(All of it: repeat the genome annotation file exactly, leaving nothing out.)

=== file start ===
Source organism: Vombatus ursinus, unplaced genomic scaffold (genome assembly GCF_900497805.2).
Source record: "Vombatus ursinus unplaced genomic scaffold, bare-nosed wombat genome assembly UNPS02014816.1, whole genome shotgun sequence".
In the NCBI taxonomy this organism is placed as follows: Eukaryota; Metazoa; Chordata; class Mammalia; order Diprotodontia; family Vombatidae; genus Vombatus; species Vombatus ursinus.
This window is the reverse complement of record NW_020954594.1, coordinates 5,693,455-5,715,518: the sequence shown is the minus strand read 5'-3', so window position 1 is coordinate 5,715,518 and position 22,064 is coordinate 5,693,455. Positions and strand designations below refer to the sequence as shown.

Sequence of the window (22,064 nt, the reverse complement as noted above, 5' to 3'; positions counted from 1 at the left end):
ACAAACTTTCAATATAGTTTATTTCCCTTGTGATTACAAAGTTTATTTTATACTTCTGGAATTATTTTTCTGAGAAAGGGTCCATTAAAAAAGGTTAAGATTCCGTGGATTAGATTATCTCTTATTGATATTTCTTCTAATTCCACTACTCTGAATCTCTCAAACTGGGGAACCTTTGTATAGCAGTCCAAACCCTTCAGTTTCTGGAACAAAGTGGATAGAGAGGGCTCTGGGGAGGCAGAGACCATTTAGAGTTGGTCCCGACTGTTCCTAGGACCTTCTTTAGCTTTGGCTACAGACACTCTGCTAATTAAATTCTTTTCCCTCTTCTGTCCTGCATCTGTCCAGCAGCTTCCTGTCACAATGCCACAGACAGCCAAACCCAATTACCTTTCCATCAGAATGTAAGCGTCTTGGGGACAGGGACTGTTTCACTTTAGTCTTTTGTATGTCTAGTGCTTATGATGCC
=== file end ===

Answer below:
Source organism: Vombatus ursinus, unplaced genomic scaffold (genome assembly GCF_900497805.2).
Source record: "Vombatus ursinus unplaced genomic scaffold, bare-nosed wombat genome assembly UNPS02014816.1, whole genome shotgun sequence".
In the NCBI taxonomy this organism is placed as follows: Eukaryota; Metazoa; Chordata; class Mammalia; order Diprotodontia; family Vombatidae; genus Vombatus; species Vombatus ursinus.
This window is the reverse complement of record NW_020954594.1, coordinates 5,693,455-5,715,518: the sequence shown is the minus strand read 5'-3', so window position 1 is coordinate 5,715,518 and position 22,064 is coordinate 5,693,455. Positions and strand designations below refer to the sequence as shown.

Sequence of the window (22,064 nt, the reverse complement as noted above, 5' to 3'; positions counted from 1 at the left end):
ACAAACTTTCAATATAGTTTATTTCCCTTGTGATTACAAAGTTTATTTTATACTTCTGGAATTATTTTTCTGAGAAAGGGTCCATTAAAAAAGGTTAAGATTCCGTGGATTAGATTATCTCTTATTGATATTTCTTCTAATTCCACTACTCTGAATCTCTCAAACTGGGGAACCTTTGTATAGCAGTCCAAACCCTTCAGTTTCTGGAACAAAGTGGATAGAGAGGGCTCTGGGGAGGCAGAGACCATTTAGAGTTGGTCCCGACTGTTCCTAGGACCTTCTTTAGCTTTGGCTACAGACACTCTGCTAATTAAATTCTTTTCCCTCTTCTGTCCTGCATCTGTCCAGCAGCTTCCTGTCACAATGCCACAGACAGCCAAACCCAATTACCTTTCCATCAGAATGTAAGCGTCTTGGGGACAGGGACTGTTTCACTTTAGTCTTTTGTATGTCTAGTGCTTATGATGCC